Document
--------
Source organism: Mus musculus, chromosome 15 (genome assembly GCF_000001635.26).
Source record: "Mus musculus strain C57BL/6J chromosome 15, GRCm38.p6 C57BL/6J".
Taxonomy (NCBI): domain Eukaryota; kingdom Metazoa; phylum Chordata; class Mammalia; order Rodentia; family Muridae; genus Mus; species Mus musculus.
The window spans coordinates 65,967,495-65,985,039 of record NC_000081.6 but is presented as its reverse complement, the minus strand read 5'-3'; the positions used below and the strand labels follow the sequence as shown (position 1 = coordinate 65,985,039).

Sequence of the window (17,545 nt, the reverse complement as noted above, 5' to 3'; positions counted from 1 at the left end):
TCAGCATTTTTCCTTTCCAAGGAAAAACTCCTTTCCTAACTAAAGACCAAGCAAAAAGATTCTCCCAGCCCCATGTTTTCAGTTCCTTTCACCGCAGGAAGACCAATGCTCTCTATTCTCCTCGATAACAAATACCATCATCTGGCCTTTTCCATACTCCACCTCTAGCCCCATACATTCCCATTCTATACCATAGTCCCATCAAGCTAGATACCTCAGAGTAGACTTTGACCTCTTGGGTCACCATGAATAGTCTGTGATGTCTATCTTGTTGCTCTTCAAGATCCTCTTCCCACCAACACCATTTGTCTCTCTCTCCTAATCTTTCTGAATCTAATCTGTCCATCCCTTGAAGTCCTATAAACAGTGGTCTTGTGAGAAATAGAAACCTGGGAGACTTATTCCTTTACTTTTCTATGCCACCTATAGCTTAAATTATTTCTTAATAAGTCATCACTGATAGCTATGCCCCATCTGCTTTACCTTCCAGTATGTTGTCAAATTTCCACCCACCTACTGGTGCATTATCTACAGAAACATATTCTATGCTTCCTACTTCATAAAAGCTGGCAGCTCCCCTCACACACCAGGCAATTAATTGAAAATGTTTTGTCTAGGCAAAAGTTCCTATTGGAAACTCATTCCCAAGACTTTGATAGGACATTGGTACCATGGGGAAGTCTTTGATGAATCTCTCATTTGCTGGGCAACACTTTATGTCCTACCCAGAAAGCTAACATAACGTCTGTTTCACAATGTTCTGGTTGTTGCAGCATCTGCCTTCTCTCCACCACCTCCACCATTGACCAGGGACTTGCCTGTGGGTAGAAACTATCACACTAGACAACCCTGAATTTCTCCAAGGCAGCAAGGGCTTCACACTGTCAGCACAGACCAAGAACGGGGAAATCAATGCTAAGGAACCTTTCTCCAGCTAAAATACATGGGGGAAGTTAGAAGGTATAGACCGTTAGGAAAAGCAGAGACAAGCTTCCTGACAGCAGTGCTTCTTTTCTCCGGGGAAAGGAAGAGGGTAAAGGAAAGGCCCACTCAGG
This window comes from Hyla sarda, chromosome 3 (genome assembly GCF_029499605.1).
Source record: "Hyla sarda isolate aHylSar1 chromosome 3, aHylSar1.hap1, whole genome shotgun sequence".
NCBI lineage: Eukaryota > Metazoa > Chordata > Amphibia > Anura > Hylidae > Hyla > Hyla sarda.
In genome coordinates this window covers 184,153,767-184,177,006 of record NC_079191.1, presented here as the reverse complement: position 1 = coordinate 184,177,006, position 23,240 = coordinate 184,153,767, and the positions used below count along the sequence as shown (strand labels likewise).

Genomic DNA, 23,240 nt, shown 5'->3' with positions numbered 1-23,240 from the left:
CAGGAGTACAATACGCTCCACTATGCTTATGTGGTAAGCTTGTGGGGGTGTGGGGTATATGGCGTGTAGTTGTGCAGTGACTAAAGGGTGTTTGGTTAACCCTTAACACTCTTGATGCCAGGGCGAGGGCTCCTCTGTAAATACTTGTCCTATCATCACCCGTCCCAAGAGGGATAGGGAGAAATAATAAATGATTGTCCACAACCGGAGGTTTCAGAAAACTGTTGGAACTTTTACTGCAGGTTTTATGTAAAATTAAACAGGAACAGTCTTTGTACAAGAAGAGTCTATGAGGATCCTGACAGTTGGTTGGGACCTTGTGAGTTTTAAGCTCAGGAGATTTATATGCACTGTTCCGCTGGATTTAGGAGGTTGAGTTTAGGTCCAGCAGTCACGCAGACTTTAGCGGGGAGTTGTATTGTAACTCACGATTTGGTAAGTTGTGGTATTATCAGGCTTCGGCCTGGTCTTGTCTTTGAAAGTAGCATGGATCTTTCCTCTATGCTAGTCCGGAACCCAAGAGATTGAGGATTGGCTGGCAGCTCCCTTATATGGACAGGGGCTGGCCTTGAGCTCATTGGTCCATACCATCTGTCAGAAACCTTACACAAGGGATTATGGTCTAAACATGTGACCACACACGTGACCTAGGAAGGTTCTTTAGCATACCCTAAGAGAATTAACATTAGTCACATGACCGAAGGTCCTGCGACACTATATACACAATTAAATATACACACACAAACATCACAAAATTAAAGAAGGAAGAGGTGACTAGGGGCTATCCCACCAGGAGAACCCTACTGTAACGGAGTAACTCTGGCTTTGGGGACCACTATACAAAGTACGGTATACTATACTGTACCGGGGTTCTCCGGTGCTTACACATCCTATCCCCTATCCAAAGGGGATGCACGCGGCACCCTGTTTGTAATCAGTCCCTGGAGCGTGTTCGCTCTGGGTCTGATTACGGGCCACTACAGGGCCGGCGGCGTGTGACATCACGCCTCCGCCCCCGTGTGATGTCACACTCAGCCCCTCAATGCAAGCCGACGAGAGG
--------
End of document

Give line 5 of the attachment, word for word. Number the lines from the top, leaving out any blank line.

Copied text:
Sequence of the window (17,545 nt, the reverse complement as noted above, 5' to 3'; positions counted from 1 at the left end):